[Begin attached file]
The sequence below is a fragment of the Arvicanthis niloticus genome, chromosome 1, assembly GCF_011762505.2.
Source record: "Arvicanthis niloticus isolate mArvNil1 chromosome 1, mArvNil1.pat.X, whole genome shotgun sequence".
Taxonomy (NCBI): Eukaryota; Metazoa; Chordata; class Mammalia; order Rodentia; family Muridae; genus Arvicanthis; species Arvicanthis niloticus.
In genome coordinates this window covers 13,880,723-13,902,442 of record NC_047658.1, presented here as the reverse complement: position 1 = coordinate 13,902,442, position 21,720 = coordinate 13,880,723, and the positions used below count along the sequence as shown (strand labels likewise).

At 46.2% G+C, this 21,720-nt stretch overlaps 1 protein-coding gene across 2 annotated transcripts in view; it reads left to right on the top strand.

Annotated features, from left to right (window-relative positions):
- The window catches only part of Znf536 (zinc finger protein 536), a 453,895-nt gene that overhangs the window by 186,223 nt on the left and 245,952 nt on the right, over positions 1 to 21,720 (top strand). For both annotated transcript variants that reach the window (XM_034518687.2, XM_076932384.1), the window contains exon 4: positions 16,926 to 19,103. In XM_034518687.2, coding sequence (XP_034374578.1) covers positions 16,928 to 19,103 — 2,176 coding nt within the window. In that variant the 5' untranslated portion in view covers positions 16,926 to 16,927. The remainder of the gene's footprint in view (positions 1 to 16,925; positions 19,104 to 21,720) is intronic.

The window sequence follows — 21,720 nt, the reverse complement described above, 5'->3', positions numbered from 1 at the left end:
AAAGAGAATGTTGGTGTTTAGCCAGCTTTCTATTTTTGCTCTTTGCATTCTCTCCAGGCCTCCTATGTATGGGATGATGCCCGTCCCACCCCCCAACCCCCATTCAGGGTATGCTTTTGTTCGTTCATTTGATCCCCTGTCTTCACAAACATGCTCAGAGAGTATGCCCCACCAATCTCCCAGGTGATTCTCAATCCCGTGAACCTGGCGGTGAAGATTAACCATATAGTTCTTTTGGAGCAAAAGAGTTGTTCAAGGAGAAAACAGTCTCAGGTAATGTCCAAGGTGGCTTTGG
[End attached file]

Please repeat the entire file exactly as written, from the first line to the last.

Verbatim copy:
The sequence below is a fragment of the Arvicanthis niloticus genome, chromosome 1, assembly GCF_011762505.2.
Source record: "Arvicanthis niloticus isolate mArvNil1 chromosome 1, mArvNil1.pat.X, whole genome shotgun sequence".
Taxonomy (NCBI): Eukaryota; Metazoa; Chordata; class Mammalia; order Rodentia; family Muridae; genus Arvicanthis; species Arvicanthis niloticus.
In genome coordinates this window covers 13,880,723-13,902,442 of record NC_047658.1, presented here as the reverse complement: position 1 = coordinate 13,902,442, position 21,720 = coordinate 13,880,723, and the positions used below count along the sequence as shown (strand labels likewise).

At 46.2% G+C, this 21,720-nt stretch overlaps 1 protein-coding gene across 2 annotated transcripts in view; it reads left to right on the top strand.

Annotated features, from left to right (window-relative positions):
- The window catches only part of Znf536 (zinc finger protein 536), a 453,895-nt gene that overhangs the window by 186,223 nt on the left and 245,952 nt on the right, over positions 1 to 21,720 (top strand). For both annotated transcript variants that reach the window (XM_034518687.2, XM_076932384.1), the window contains exon 4: positions 16,926 to 19,103. In XM_034518687.2, coding sequence (XP_034374578.1) covers positions 16,928 to 19,103 — 2,176 coding nt within the window. In that variant the 5' untranslated portion in view covers positions 16,926 to 16,927. The remainder of the gene's footprint in view (positions 1 to 16,925; positions 19,104 to 21,720) is intronic.

The window sequence follows — 21,720 nt, the reverse complement described above, 5'->3', positions numbered from 1 at the left end:
AAAGAGAATGTTGGTGTTTAGCCAGCTTTCTATTTTTGCTCTTTGCATTCTCTCCAGGCCTCCTATGTATGGGATGATGCCCGTCCCACCCCCCAACCCCCATTCAGGGTATGCTTTTGTTCGTTCATTTGATCCCCTGTCTTCACAAACATGCTCAGAGAGTATGCCCCACCAATCTCCCAGGTGATTCTCAATCCCGTGAACCTGGCGGTGAAGATTAACCATATAGTTCTTTTGGAGCAAAAGAGTTGTTCAAGGAGAAAACAGTCTCAGGTAATGTCCAAGGTGGCTTTGG